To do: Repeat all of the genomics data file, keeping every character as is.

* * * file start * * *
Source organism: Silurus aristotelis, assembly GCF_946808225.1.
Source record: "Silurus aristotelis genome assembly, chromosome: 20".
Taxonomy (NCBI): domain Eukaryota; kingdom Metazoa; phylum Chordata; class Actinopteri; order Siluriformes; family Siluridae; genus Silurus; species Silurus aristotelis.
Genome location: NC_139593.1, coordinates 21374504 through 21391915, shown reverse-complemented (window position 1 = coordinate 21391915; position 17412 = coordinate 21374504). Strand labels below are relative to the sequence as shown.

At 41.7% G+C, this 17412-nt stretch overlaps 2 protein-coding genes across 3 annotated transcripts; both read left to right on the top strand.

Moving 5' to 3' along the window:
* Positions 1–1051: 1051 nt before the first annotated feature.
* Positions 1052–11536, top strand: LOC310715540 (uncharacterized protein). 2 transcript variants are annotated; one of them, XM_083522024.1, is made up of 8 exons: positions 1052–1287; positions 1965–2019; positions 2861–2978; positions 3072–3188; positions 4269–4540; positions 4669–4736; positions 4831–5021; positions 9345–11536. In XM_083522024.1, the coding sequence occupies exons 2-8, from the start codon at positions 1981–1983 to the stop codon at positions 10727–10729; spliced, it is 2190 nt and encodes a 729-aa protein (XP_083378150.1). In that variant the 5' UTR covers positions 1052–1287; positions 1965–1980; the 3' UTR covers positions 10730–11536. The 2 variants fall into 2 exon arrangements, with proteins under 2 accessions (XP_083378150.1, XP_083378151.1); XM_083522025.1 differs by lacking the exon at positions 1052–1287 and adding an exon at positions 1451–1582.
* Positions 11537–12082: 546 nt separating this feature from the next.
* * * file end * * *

Source organism: Silurus aristotelis, assembly GCF_946808225.1.
Source record: "Silurus aristotelis genome assembly, chromosome: 20".
Taxonomy (NCBI): domain Eukaryota; kingdom Metazoa; phylum Chordata; class Actinopteri; order Siluriformes; family Siluridae; genus Silurus; species Silurus aristotelis.
Genome location: NC_139593.1, coordinates 21374504 through 21391915, shown reverse-complemented (window position 1 = coordinate 21391915; position 17412 = coordinate 21374504). Strand labels below are relative to the sequence as shown.

At 41.7% G+C, this 17412-nt stretch overlaps 2 protein-coding genes across 3 annotated transcripts; both read left to right on the top strand.

Moving 5' to 3' along the window:
* Positions 1–1051: 1051 nt before the first annotated feature.
* Positions 1052–11536, top strand: LOC310715540 (uncharacterized protein). 2 transcript variants are annotated; one of them, XM_083522024.1, is made up of 8 exons: positions 1052–1287; positions 1965–2019; positions 2861–2978; positions 3072–3188; positions 4269–4540; positions 4669–4736; positions 4831–5021; positions 9345–11536. In XM_083522024.1, the coding sequence occupies exons 2-8, from the start codon at positions 1981–1983 to the stop codon at positions 10727–10729; spliced, it is 2190 nt and encodes a 729-aa protein (XP_083378150.1). In that variant the 5' UTR covers positions 1052–1287; positions 1965–1980; the 3' UTR covers positions 10730–11536. The 2 variants fall into 2 exon arrangements, with proteins under 2 accessions (XP_083378150.1, XP_083378151.1); XM_083522025.1 differs by lacking the exon at positions 1052–1287 and adding an exon at positions 1451–1582.
* Positions 11537–12082: 546 nt separating this feature from the next.